Blockchain Key to Enhancing Clinical Research, Patient Data Sharing

October 23, 2018 – Blockchain may be the key to accelerating clinical research, according to a new report by Deloitte, due to the technology’s potential to streamline data sharing and enhance interoperability.

Large volumes of high-quality patient data are essential for healthcare researchers to make new discoveries. However, the industry is currently experiencing significant challenges when attempting to collect and leverage big data.  A lack of incentives to share data, security concerns, and insufficient infrastructure to support interoperability can all contribute to data siloes.

Blockchain could provide a solution to these issues, Deloitte stated.

“Traditional solutions and technologies have not been able to completely solve these issues, leaving patients in a position where they face challenges taking advantage of their own medical information to accelerate new cures,” the organization said.

“Blockchain may offer a solution to more easily aggregate health data in a secure, trusted, automated, and error-free way. This can allow patients to more easily aggregate their data from different sources and share what they choose to with their physicians and researchers.”

Blockchain offers a degree of transparency and trust that is often missing when two organizations attempt to share data in a traditional manner, Deloitte says.  Because blockchain’s distributed ledger technology disintermediates the exchange of data, organizations no longer have to compete around ownership, the report explains.

“Blockchain platforms are uniquely positioned to facilitate interoperability by creating a level playing field among data contributors where there is no single owner of information, where all participants can maintain their own copies of the data, and where the underlying patient can maintain their identity,” the report stated.

Deloitte noted that limited accessibility and information about clinical research opportunities can also impede patients’ ability to share their health data.

To improve this issue, academic research institutions, medical providers, patients, and others could share a blockchain platform that can act as a single source of truth for clinical research opportunities. Patients could submit their medical information on this platform and search for appropriate clinical trials that match their medical profile.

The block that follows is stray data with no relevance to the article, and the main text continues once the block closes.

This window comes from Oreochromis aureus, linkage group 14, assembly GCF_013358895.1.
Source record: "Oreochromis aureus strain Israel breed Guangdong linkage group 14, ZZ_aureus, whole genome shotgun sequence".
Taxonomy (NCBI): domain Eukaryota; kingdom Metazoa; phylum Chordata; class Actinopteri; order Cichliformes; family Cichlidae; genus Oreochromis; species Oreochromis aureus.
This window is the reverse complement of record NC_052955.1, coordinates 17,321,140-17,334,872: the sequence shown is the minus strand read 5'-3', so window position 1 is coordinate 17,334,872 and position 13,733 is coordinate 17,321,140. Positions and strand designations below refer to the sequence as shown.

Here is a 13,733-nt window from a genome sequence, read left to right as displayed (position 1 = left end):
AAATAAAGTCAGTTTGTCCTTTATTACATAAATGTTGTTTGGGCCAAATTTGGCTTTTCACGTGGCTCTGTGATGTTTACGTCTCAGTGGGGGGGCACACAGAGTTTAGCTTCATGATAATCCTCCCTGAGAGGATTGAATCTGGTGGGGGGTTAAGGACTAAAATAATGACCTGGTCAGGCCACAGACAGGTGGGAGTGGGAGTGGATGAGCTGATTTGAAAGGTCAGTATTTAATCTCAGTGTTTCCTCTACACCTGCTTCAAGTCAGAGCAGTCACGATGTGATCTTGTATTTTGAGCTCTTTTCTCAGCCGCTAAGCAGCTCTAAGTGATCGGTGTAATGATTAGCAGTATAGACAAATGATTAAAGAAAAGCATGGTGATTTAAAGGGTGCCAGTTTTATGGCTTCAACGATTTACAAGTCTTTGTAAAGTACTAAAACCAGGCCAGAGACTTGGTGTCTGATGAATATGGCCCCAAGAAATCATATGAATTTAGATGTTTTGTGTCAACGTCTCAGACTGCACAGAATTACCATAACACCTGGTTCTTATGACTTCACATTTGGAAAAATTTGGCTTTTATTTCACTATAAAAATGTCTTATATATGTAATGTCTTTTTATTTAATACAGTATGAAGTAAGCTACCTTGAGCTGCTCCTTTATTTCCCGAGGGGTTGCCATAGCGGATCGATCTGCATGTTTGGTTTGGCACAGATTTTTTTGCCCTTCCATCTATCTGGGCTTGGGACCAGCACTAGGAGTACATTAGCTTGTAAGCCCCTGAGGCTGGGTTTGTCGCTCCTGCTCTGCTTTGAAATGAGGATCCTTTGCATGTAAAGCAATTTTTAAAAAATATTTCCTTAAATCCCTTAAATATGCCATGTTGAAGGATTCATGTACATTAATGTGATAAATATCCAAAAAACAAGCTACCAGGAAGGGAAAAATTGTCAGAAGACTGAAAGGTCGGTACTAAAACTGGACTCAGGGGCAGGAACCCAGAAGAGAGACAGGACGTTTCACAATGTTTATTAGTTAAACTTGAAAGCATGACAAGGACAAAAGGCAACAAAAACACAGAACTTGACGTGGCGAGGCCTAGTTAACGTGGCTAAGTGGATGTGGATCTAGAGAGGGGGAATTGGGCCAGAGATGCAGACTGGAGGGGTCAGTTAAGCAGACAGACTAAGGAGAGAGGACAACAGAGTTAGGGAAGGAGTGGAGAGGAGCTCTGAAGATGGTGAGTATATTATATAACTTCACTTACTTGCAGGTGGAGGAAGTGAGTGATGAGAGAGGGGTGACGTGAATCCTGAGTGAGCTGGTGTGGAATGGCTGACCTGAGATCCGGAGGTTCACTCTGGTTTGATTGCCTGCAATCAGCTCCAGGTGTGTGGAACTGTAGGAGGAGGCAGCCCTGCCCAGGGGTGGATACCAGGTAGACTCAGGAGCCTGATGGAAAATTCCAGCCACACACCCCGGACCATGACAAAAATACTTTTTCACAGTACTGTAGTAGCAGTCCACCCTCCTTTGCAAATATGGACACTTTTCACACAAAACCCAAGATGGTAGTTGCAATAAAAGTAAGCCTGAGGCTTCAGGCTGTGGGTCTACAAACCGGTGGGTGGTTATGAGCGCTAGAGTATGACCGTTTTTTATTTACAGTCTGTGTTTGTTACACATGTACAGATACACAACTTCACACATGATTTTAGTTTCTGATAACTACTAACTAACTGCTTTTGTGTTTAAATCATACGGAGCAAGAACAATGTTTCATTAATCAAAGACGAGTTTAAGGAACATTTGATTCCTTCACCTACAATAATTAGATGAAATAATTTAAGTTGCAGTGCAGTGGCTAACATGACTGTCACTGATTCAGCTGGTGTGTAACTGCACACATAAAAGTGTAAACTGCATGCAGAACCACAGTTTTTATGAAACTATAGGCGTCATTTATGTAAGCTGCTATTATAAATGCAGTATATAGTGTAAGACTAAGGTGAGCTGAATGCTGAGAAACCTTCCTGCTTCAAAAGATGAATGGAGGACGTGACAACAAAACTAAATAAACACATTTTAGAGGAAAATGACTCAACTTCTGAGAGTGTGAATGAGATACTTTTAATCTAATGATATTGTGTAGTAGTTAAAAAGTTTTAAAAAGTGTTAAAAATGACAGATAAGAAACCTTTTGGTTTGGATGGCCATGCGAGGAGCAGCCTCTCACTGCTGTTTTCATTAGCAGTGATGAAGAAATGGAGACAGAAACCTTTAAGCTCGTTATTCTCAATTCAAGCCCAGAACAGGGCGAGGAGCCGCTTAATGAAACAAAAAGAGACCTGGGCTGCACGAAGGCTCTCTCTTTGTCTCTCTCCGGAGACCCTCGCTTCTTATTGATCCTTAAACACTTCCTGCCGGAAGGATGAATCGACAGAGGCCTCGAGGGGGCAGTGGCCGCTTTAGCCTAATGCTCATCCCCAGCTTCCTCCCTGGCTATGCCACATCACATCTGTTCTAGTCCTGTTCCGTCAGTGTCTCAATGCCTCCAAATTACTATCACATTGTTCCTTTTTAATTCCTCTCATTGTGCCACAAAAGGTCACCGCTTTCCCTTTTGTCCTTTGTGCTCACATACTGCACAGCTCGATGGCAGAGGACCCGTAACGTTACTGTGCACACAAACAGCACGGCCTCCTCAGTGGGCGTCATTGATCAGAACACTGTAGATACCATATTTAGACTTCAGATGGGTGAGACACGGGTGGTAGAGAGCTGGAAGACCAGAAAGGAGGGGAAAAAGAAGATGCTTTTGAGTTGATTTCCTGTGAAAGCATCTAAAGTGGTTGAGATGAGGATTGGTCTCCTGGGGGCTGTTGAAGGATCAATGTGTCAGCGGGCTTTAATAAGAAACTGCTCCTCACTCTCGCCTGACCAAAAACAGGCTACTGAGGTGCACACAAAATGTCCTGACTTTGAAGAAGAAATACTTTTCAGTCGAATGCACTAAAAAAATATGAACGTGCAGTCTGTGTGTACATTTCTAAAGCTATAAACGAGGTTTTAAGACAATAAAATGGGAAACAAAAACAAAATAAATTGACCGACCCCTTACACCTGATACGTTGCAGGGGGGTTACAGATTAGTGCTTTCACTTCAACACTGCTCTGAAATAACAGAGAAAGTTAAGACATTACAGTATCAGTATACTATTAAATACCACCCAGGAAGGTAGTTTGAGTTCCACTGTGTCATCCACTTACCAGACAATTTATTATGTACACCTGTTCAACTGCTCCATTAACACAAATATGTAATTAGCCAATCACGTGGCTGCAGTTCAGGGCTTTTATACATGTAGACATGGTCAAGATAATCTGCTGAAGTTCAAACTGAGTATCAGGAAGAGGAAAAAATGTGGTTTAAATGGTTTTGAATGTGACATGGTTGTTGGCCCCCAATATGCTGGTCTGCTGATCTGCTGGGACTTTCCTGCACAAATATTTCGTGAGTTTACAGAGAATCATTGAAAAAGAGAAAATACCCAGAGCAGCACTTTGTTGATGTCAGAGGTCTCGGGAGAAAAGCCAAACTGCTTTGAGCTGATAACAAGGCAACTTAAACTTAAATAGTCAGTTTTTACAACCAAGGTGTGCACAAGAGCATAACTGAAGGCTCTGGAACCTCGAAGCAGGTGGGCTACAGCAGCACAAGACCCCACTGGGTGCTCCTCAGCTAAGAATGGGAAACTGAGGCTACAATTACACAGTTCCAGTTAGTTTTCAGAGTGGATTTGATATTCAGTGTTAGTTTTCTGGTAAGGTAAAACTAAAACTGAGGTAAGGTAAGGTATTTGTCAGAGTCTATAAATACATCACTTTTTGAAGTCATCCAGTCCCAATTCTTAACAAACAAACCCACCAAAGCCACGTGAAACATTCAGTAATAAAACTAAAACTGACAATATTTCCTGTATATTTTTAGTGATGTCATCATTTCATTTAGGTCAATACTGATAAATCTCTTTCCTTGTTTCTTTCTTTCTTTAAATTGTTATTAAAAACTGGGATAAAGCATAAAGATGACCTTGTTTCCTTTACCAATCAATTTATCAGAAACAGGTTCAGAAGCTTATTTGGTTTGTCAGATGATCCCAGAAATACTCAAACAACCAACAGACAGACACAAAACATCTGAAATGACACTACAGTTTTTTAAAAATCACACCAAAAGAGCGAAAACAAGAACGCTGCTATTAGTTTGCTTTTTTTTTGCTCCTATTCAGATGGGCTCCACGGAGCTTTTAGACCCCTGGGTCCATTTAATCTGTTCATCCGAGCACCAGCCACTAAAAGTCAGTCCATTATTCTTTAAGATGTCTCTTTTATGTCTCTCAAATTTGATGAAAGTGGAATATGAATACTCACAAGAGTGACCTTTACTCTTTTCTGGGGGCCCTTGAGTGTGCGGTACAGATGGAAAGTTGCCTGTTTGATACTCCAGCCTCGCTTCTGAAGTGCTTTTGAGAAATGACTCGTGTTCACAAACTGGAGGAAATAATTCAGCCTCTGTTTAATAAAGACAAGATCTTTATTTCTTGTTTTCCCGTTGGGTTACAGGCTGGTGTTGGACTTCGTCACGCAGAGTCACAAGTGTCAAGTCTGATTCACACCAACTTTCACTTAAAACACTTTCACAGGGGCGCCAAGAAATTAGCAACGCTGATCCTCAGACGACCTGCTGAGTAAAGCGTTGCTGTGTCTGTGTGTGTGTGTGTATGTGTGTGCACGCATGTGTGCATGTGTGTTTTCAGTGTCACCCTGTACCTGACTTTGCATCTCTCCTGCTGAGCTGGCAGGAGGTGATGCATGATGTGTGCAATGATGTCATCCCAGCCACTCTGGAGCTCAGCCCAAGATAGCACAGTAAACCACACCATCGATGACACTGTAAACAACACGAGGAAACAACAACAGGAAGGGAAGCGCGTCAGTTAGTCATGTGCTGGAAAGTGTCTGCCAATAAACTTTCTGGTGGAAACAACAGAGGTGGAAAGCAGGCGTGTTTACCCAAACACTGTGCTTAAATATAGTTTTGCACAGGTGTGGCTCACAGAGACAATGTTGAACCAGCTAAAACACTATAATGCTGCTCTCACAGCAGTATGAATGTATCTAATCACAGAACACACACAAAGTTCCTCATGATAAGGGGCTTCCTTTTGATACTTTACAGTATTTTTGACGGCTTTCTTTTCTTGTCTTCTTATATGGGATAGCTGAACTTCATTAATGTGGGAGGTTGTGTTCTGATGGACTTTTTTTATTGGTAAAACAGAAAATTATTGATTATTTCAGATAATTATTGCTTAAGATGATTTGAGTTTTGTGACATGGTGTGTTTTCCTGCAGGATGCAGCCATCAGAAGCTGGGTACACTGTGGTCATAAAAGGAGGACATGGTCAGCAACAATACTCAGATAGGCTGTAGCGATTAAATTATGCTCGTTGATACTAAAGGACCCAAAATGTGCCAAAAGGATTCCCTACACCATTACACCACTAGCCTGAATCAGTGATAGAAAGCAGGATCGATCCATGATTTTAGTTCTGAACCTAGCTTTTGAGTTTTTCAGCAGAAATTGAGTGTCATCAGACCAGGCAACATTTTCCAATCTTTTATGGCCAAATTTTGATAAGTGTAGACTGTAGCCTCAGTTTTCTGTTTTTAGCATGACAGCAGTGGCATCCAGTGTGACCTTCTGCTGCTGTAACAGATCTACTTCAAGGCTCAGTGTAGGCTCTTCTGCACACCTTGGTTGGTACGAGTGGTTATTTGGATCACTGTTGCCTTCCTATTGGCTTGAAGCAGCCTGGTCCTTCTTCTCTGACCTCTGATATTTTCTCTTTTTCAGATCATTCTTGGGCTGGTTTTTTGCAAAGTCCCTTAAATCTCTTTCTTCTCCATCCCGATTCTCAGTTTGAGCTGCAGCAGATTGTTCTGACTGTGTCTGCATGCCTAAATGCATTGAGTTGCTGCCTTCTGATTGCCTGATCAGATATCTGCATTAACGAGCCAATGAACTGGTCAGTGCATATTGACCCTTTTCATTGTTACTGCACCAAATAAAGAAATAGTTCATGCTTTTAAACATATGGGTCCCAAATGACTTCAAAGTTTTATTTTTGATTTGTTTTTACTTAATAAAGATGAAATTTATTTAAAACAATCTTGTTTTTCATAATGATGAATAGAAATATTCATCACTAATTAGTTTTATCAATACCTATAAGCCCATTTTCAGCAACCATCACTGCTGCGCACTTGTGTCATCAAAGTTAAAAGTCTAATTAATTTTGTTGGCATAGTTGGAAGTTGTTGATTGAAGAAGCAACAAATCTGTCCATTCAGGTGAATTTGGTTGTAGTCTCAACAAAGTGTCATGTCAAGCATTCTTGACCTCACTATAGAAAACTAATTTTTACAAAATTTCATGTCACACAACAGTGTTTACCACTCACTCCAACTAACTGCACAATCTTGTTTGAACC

Blockchain may be able to encourage patients to share their data and participate in hard-to-fill trials by giving individuals a trustworthy audit trail for their information.

“Through blockchain, researchers can incentivize patients to participate by publishing the results of studies on the blockchain and distributing them to patient participants – so that patients can better understand how their information was used and the results that were achieved,” the report said.

“Moreover, blockchain crypto-tokens can be awarded to patients who donate and share information in clinical studies, allowing opportunities such as copay relief or other use of currency.”

Finally, blockchain could also help ensure safe and secure data sharing. Patient data included in blockchain platforms can be de-identified, and only trusted viewers can associate a record containing medical information with the individual who shared it. Researchers could analyze de-identified data and request access from patients to use their information in medical studies.

While it is unclear whether blockchain will achieve its full potential in healthcare, Deloitte expects that the technology will have a positive effect on an industry that is becoming increasingly digital.

In a 2018 survey, the organization found that more than half of executives believe blockchain will be a disruptive force in healthcare. Additionally, the survey showed that most healthcare organizations have increased their interest in blockchain and how it works over the past year.

Secure data sharing and interoperability are just two areas of healthcare that blockchain could potentially improve, Deloitte said.

“With blockchain as the foundational technology to improve data sharing and bring patients to the center of their own health care, there are immense impacts that blockchain could have on the future,” the report concluded.

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